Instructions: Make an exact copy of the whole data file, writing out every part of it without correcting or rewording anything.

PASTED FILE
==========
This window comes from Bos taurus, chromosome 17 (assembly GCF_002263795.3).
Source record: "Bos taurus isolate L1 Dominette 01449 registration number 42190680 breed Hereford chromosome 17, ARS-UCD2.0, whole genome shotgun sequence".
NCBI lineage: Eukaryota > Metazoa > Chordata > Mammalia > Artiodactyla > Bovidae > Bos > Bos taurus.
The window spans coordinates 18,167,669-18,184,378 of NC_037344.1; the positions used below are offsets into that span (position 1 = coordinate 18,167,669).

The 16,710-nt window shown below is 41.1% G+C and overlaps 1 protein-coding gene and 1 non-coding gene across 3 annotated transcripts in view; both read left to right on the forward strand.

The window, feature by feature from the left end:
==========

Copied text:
This window comes from Bos taurus, chromosome 17 (assembly GCF_002263795.3).
Source record: "Bos taurus isolate L1 Dominette 01449 registration number 42190680 breed Hereford chromosome 17, ARS-UCD2.0, whole genome shotgun sequence".
NCBI lineage: Eukaryota > Metazoa > Chordata > Mammalia > Artiodactyla > Bovidae > Bos > Bos taurus.
The window spans coordinates 18,167,669-18,184,378 of NC_037344.1; the positions used below are offsets into that span (position 1 = coordinate 18,167,669).

The 16,710-nt window shown below is 41.1% G+C and overlaps 1 protein-coding gene and 1 non-coding gene across 3 annotated transcripts in view; both read left to right on the forward strand.

The window, feature by feature from the left end: